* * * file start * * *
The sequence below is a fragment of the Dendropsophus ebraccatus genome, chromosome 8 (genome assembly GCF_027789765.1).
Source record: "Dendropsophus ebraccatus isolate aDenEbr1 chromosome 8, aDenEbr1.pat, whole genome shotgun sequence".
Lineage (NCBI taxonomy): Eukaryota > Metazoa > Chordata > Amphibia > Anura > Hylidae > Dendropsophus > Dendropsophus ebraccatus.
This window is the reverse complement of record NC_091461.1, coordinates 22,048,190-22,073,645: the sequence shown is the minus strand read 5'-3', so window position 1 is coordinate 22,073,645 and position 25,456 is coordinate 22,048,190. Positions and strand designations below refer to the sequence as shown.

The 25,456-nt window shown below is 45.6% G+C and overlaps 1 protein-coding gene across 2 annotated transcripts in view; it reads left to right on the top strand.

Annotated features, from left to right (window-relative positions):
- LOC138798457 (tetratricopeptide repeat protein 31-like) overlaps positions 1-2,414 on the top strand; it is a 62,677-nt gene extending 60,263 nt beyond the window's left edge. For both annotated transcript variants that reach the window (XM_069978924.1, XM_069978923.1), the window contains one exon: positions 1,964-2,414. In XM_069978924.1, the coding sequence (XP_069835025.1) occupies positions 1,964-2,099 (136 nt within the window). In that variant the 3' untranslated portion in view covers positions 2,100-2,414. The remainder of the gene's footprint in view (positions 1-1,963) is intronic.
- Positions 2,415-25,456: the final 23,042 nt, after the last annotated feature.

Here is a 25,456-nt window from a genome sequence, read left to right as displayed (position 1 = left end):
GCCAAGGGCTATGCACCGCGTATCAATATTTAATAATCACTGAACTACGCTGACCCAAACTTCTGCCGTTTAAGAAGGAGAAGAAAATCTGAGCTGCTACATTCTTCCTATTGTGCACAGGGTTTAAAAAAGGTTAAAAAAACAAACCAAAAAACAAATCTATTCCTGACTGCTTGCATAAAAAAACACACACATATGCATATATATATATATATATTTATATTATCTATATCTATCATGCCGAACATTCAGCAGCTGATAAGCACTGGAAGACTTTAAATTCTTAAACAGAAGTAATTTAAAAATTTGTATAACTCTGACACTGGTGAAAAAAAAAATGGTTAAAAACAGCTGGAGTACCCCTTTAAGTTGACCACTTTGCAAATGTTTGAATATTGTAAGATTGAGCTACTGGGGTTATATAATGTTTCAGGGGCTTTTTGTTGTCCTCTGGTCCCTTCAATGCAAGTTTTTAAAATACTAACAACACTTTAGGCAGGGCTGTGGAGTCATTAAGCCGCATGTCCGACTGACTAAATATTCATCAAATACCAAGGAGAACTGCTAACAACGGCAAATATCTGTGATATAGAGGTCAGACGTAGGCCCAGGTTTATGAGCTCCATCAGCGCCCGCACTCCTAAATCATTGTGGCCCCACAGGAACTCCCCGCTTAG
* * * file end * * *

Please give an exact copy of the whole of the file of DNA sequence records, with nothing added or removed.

The sequence below is a fragment of the Dendropsophus ebraccatus genome, chromosome 8 (genome assembly GCF_027789765.1).
Source record: "Dendropsophus ebraccatus isolate aDenEbr1 chromosome 8, aDenEbr1.pat, whole genome shotgun sequence".
Lineage (NCBI taxonomy): Eukaryota > Metazoa > Chordata > Amphibia > Anura > Hylidae > Dendropsophus > Dendropsophus ebraccatus.
This window is the reverse complement of record NC_091461.1, coordinates 22,048,190-22,073,645: the sequence shown is the minus strand read 5'-3', so window position 1 is coordinate 22,073,645 and position 25,456 is coordinate 22,048,190. Positions and strand designations below refer to the sequence as shown.

The 25,456-nt window shown below is 45.6% G+C and overlaps 1 protein-coding gene across 2 annotated transcripts in view; it reads left to right on the top strand.

Annotated features, from left to right (window-relative positions):
- LOC138798457 (tetratricopeptide repeat protein 31-like) overlaps positions 1-2,414 on the top strand; it is a 62,677-nt gene extending 60,263 nt beyond the window's left edge. For both annotated transcript variants that reach the window (XM_069978924.1, XM_069978923.1), the window contains one exon: positions 1,964-2,414. In XM_069978924.1, the coding sequence (XP_069835025.1) occupies positions 1,964-2,099 (136 nt within the window). In that variant the 3' untranslated portion in view covers positions 2,100-2,414. The remainder of the gene's footprint in view (positions 1-1,963) is intronic.
- Positions 2,415-25,456: the final 23,042 nt, after the last annotated feature.

Here is a 25,456-nt window from a genome sequence, read left to right as displayed (position 1 = left end):
GCCAAGGGCTATGCACCGCGTATCAATATTTAATAATCACTGAACTACGCTGACCCAAACTTCTGCCGTTTAAGAAGGAGAAGAAAATCTGAGCTGCTACATTCTTCCTATTGTGCACAGGGTTTAAAAAAGGTTAAAAAAACAAACCAAAAAACAAATCTATTCCTGACTGCTTGCATAAAAAAACACACACATATGCATATATATATATATATATTTATATTATCTATATCTATCATGCCGAACATTCAGCAGCTGATAAGCACTGGAAGACTTTAAATTCTTAAACAGAAGTAATTTAAAAATTTGTATAACTCTGACACTGGTGAAAAAAAAAATGGTTAAAAACAGCTGGAGTACCCCTTTAAGTTGACCACTTTGCAAATGTTTGAATATTGTAAGATTGAGCTACTGGGGTTATATAATGTTTCAGGGGCTTTTTGTTGTCCTCTGGTCCCTTCAATGCAAGTTTTTAAAATACTAACAACACTTTAGGCAGGGCTGTGGAGTCATTAAGCCGCATGTCCGACTGACTAAATATTCATCAAATACCAAGGAGAACTGCTAACAACGGCAAATATCTGTGATATAGAGGTCAGACGTAGGCCCAGGTTTATGAGCTCCATCAGCGCCCGCACTCCTAAATCATTGTGGCCCCACAGGAACTCCCCGCTTAG